NotABully.org is reader-supported. We may earn a small commission through products purchased using links on this page.
If you have a dog, you’re probably all too familiar with this topic. You give your dog a nice, plush bed so they can be comfortable. Then one day, you open the door and see that your dog has destroyed his bed.
This is annoying for a few reasons. First, it’s a pain to clean up the mess of a shredded bed. Secondly, you want your dog to be comfortable, but you don’t want to offer them any more beds only for them to be destroyed. Most importantly, if your dog consumes any of the shredded bedding, that can be a serious medical concern.
So the question is – why do dogs destroy their bed?
Dogs can destroy their bed for any number of underlying reasons. These reasons include puppy teething, natural instinct, boredom, stress and anxiety, and even separation anxiety. If your dog is destroying his bed, it’s important to determine the underlying cause so that you can prevent it from happening in the future.
Since this can be such a complex topic, let’s go ahead and unpack all the reasons your dog may be destroying their bed.
Why Does My Puppy Keep Ripping Up His Bed?
Many dogs may destroy their beds, but younger puppies under six months are likely doing it for one specific reason adult dogs don’t experience.
Puppies undergo a long teething phase that lasts until their adult teeth come in around six months. That’s a long time to deal with severe pain in their mouth!
In order to soothe the pain and inflammation in their gums, puppies will chew various objects, including things like their bed. Since a puppy’s mouth is so painful, it’s understandable that they will chew on anything they can get their mouth on.
If you have a young puppy destroying their bed, try giving them safe and appropriate puppy teething toys to chew on instead. Your puppy just wants to chew to soothe the pain in their mouth, so they’ll likely stop chewing on things they shouldn’t (like their bed) once they have another option.
Why Do Dogs Tear Up and Rip Their Beds?
As we mentioned previously, aside from a young puppy going through a difficult teething phase, many reasons could cause your dog to rip up his bed. Let’s go ahead and dive into those reasons so you can figure out why your dog is doing this and devise a plan to prevent it from happening in the future.
While we’ll dive into why your dog might rip up his bed in more depth below, this video also does a great job of explaining these concepts.
Reason 1: Natural Instinct
Dogs primarily rely on their mouths and nose to explore the world around them. This is why you’ll often see younger dogs put their mouth on various objects and attempt to chew and bite different things. They’re just trying to gather information about the world around them! Dogs are naturally curious creatures, so they want to explore different objects with different textures and scents.
In addition to simply wanting to explore the world with their mouth, dogs have natural prey and hunting instincts. If you’ve ever given your dog a stuffed toy with a squeaker, you know that many dogs like to “kill” the squeaker and then shake the toy vigorously. This is a natural hunting instinct that simulates what they would do in the wild with small prey, like a squirrel or rabbit.
While your dog knows his bed isn’t prey or a small creature, it may start to play around, get carried away by its natural instincts, and continue biting and chewing at its bed until they’ve destroyed it.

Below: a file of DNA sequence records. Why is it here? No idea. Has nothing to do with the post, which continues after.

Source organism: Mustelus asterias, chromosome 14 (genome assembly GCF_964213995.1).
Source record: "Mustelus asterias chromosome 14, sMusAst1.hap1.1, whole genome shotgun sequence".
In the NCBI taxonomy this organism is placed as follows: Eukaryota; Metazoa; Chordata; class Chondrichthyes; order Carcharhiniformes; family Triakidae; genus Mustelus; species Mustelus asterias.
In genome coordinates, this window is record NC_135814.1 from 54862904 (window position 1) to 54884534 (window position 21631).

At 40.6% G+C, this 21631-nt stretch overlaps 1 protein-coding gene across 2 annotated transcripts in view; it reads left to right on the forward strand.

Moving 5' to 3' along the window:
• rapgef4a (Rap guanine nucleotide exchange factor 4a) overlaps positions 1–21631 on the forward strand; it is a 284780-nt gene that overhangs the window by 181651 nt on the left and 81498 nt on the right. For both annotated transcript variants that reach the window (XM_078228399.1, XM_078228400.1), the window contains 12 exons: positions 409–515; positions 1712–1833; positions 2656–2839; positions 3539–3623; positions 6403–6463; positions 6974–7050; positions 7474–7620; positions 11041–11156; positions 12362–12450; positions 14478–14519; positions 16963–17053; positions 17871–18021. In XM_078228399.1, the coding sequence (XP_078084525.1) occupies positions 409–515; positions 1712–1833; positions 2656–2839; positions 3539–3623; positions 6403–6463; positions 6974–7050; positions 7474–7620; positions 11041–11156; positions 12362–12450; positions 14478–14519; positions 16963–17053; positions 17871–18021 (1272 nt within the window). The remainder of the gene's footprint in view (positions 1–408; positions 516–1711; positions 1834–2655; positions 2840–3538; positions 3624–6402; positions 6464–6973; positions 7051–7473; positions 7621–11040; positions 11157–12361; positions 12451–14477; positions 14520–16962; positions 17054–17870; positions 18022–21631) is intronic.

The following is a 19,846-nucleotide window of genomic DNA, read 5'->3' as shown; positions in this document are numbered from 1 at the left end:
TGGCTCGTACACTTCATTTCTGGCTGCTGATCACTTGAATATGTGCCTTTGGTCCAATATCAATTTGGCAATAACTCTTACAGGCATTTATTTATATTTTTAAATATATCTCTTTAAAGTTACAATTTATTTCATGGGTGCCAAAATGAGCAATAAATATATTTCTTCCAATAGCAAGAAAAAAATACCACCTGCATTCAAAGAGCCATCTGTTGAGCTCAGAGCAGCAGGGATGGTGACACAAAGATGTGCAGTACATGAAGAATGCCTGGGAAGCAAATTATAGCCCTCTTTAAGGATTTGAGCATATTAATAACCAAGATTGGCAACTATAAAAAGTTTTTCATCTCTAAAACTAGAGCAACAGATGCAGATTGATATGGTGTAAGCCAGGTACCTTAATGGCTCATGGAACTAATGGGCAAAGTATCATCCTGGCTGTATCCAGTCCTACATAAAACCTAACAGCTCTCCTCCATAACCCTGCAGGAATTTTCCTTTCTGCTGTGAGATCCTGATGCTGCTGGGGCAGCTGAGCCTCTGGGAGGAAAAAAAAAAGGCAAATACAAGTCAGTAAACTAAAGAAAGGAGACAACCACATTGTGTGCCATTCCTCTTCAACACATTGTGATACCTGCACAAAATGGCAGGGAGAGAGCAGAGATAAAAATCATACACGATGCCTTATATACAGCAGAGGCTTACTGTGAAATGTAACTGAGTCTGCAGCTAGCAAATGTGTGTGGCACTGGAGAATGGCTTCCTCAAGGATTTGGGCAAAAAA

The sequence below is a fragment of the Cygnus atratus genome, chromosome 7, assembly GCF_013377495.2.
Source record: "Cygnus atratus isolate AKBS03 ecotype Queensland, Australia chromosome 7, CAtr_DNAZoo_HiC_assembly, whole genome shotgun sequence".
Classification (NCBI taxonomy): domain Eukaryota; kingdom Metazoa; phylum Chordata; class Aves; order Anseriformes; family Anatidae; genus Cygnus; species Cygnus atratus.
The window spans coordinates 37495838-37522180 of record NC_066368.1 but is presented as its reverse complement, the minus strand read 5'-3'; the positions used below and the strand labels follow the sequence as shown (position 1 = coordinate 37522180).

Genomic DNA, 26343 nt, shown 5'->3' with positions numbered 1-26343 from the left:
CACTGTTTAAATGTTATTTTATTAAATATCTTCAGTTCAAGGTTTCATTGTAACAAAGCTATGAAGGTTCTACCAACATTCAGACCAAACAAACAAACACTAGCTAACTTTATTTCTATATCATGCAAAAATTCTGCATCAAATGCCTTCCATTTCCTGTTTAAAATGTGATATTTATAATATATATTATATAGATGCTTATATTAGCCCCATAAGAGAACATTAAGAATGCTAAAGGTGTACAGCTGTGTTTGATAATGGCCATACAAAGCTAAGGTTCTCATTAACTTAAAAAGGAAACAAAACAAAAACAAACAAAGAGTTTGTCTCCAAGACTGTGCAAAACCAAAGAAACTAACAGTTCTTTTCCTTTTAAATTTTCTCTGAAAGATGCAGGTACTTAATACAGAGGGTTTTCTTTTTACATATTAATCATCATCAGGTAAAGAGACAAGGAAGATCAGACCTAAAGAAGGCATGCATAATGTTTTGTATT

Reason 2: Boredom
Just like humans, dogs get bored if they aren’t living a fulfilling and active life. If your dog is bored, he will likely take some of his pent-up energy and frustration out on the nearest object to him, which could mean ripping up his bed. While every dog is different and has specific needs, did you know it’s recommended for most dogs to get at least 30 minutes to one hour of physical exercise daily?
In addition to physical exercise, it’s crucial to provide your dog with adequate mental enrichment. Enrichment activities can improve your dog’s mental state by allowing them to challenge and exercise their brains. These enrichment activities include puzzle games, interactive feeders, snuffle mats, trick training, and more.
If you think about it, these ideas are similar to what’s recommended for people! Most people feel better when they exercise daily, even if it’s a short walk around the neighborhood. Plus, people enrich their brains with daily activities by going to work and solving problems or even reading or finishing a crossword puzzle.
The more fulfilled your dog is by meeting his physical exercise and mental enrichment needs, the less likely he’ll be bored. Making sure your dog isn’t bored is one small way to ensure that he doesn’t tear up his bed out of boredom.
Reason 3: Stress and Anxiety
If you’ve made sure your dog has been physically exercised and has plenty of enrichment toys to work on, but he’s still ripping up his bed, he may be dealing with some stress and anxiety.
Dogs can be sensitive, so if something changes in their household or environment, it can cause them to become stressed and anxious. When dogs feel stressed or anxious, this can often lead to misplaced nervous energy through destructive behaviors, like chewing up a bed.
If you notice your dog is suddenly chewing up his bed, consider if there have been any changes in the household, like travel, a new guest, a new diet, and even new furniture placement. Often, if you can remove the source of stress and anxiety, so your dog is calm and relaxed, he’ll stop feeling the need to chew up and destroy his bed.
Reason 4: Separation Anxiety